The cost of private medical consultations is met under Medicare, a Commonwealth funded universal public health scheme, as is the cost of pathology testing such as urinalysis. Most pharmacies charge a dispensing fee to clients for daily dispensing of methadone syrup in orange juice, cordial or similar drink. The cost of treatment to clients is free except for dispensing fees, which are commonly $25-$35 per week. The State funds the provision of both induction training and continuing education for methadone prescribers, as well as the recent development of a high standard clinical reference manual.3

The current network of more than 100 private general medical practitioners and 120 local community pharmacies represent 3% and 10% respectively of these health providers in Victoria. This represents a significant skilling of generalist health workers in practical drug treatment and has developed a valuable non-institutional alcohol and drug resource.

Methadone treatment in Australia is driven by a harm minimization philosophy and in Victoria the program has been shaped by a community based approach. The Victorian Methadone Program is a low profile, cost effective program providing accessible methadone treatment in generalist health settings.

STANFORD HARRISON
Victorian Drug Strategy Unit,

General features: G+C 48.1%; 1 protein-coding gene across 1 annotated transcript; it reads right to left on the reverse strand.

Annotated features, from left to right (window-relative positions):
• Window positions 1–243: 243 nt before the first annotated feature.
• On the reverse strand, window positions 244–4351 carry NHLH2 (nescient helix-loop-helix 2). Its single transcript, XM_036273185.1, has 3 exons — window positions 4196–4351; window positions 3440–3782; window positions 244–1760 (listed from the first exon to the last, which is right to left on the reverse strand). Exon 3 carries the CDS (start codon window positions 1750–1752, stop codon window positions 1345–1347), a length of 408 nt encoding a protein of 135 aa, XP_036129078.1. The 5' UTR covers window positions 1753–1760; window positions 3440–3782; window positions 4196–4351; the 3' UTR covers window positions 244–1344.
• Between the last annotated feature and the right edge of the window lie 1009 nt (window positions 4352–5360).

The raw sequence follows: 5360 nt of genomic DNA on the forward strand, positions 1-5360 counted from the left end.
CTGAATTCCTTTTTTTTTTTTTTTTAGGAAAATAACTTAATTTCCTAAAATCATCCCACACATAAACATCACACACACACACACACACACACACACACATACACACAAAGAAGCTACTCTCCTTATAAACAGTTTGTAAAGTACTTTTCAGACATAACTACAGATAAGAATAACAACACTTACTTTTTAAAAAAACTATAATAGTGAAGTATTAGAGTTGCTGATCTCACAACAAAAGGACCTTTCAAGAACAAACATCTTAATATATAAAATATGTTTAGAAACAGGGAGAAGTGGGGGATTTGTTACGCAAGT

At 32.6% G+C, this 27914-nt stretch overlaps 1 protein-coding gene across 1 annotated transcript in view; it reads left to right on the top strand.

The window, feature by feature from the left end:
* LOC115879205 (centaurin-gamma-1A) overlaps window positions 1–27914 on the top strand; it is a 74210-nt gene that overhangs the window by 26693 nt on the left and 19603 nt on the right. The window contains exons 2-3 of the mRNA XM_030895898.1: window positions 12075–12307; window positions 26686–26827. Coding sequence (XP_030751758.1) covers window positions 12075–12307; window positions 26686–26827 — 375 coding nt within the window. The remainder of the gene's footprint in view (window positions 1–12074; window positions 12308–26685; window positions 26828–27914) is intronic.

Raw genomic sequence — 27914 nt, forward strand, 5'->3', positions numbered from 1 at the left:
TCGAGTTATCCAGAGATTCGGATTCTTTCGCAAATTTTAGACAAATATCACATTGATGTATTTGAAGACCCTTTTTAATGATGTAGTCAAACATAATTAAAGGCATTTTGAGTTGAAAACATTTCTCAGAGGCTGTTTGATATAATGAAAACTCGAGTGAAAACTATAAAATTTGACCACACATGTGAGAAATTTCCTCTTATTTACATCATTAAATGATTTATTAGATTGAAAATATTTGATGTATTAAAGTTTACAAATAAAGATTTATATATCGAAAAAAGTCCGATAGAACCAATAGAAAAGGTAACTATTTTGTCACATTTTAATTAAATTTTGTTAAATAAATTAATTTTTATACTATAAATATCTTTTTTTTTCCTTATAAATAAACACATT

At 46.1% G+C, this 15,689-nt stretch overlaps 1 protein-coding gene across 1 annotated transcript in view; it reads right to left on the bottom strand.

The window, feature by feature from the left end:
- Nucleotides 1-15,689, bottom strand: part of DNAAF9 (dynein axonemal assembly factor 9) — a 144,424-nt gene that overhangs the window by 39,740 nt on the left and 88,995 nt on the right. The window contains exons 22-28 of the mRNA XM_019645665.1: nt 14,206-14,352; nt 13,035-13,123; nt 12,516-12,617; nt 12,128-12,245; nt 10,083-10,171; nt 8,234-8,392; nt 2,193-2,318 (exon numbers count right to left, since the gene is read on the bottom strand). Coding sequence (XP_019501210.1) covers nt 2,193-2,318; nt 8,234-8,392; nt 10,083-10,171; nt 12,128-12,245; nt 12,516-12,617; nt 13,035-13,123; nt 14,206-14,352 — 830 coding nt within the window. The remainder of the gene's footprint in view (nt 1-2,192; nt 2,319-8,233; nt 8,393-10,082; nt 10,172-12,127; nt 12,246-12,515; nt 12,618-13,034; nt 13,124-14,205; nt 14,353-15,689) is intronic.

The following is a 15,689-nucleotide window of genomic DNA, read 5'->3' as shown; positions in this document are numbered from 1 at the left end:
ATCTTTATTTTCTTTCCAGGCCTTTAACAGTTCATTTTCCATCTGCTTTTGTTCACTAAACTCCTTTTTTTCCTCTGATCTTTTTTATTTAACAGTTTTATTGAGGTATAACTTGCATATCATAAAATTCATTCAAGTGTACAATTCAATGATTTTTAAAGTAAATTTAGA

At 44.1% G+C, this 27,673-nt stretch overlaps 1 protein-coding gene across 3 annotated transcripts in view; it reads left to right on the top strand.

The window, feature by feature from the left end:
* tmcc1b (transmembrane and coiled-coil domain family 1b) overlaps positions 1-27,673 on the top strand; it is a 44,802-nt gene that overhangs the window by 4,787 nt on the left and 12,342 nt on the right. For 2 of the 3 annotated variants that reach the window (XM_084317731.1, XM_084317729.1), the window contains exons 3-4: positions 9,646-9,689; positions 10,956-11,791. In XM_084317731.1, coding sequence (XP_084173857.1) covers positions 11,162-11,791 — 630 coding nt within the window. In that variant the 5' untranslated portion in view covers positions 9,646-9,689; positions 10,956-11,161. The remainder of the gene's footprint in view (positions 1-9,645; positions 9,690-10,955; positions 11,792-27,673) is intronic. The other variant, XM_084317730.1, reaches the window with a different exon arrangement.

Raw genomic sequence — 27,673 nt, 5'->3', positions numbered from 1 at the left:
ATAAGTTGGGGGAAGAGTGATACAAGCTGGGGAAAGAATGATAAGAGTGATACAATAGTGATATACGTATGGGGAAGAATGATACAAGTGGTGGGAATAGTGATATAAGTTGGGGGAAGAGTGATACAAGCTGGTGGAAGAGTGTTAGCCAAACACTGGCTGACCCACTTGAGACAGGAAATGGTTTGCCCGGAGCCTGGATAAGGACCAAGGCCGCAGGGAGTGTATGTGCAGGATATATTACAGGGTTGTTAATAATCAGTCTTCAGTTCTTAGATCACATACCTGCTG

Department of Health & Community Services,
GPO Box 4057, Melbourne,
Victoria 3000, Australia.

References

1. Gossop, M & Grant, M (1991) A six country survey of the content and structure of heroin treatment programs using methadone, British Journal of Addiction, 86, pp. 1151-1160.
2. McNeill, J.J & Campion, K.J. (1993) Report on Urine Testing in Melbourne Programmes for Victoria (Melbourne, Monash University)
3. GILL, A, PEAD, J. & MELLOR, N. (1992) Methadone Prescribers' Manual for General Practitioners (Melbourne, Drug Services Victoria)

Gender differences in needle sharing behaviour patterns

Sir-We read with interest Barnard's1 recent study in Addiction which showed gender differences in needle sharing behaviour patterns among intravenous drug abusers.

She also indicated that female injectors may be at increased risk of HIV transmission relative to their male counterparts. Stimpson had previously noted poorer uptake from needle exchanges by women.2

From October 1992 to June 1993, at the National Drug Treatment Centre we have had a policy of screening all new and return attenders with a history on intravenous drug abuse for the presence of Antibody to Hepatitis C (using the 2nd generation Eliza method). Hepatitis C can be contracted through sexual, vertical and intrafamilial routes but by far the most efficient mode of transmission is parential. Therefore Hepatitis C Virus (HCV) risk behaviour is very similar to HIV risk behaviour and is a major problem amongst intravenous drug abusers.3 When compared to HIV, HCV is transmitted more efficiently by the parenteral route and less effectively by the sexual route.4 Thus Hepatitis C prevalence can be an indicator of HIV related risk behaviour.